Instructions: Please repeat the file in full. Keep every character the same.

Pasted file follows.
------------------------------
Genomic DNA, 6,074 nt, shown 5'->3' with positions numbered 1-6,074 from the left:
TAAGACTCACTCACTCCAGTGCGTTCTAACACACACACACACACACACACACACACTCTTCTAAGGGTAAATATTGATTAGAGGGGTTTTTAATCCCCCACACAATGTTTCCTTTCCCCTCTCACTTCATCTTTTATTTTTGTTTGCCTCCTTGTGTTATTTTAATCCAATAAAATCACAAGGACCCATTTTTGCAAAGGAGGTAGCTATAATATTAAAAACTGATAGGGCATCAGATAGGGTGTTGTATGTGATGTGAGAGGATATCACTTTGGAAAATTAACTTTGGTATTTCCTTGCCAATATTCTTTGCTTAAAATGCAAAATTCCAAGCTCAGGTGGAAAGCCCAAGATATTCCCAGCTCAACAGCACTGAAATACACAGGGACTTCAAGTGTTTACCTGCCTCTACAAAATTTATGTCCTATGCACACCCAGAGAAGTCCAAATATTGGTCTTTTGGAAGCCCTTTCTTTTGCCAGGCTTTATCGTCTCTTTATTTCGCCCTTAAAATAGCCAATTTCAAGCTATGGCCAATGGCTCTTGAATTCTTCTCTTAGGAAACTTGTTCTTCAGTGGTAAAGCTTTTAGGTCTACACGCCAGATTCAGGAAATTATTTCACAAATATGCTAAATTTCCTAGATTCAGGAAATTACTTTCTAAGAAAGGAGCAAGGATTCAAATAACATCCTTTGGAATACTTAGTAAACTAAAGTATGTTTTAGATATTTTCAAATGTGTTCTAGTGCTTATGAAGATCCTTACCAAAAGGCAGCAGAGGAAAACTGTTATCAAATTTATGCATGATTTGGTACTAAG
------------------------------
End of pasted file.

Genomic DNA, 6,074 nt, shown 5'->3' with positions numbered 1-6,074 from the left:
TAAGACTCACTCACTCCAGTGCGTTCTAACACACACACACACACACACACACACACTCTTCTAAGGGTAAATATTGATTAGAGGGGTTTTTAATCCCCCACACAATGTTTCCTTTCCCCTCTCACTTCATCTTTTATTTTTGTTTGCCTCCTTGTGTTATTTTAATCCAATAAAATCACAAGGACCCATTTTTGCAAAGGAGGTAGCTATAATATTAAAAACTGATAGGGCATCAGATAGGGTGTTGTATGTGATGTGAGAGGATATCACTTTGGAAAATTAACTTTGGTATTTCCTTGCCAATATTCTTTGCTTAAAATGCAAAATTCCAAGCTCAGGTGGAAAGCCCAAGATATTCCCAGCTCAACAGCACTGAAATACACAGGGACTTCAAGTGTTTACCTGCCTCTACAAAATTTATGTCCTATGCACACCCAGAGAAGTCCAAATATTGGTCTTTTGGAAGCCCTTTCTTTTGCCAGGCTTTATCGTCTCTTTATTTCGCCCTTAAAATAGCCAATTTCAAGCTATGGCCAATGGCTCTTGAATTCTTCTCTTAGGAAACTTGTTCTTCAGTGGTAAAGCTTTTAGGTCTACACGCCAGATTCAGGAAATTATTTCACAAATATGCTAAATTTCCTAGATTCAGGAAATTACTTTCTAAGAAAGGAGCAAGGATTCAAATAACATCCTTTGGAATACTTAGTAAACTAAAGTATGTTTTAGATATTTTCAAATGTGTTCTAGTGCTTATGAAGATCCTTACCAAAAGGCAGCAGAGGAAAACTGTTATCAAATTTATGCATGATTTGGTACTAAG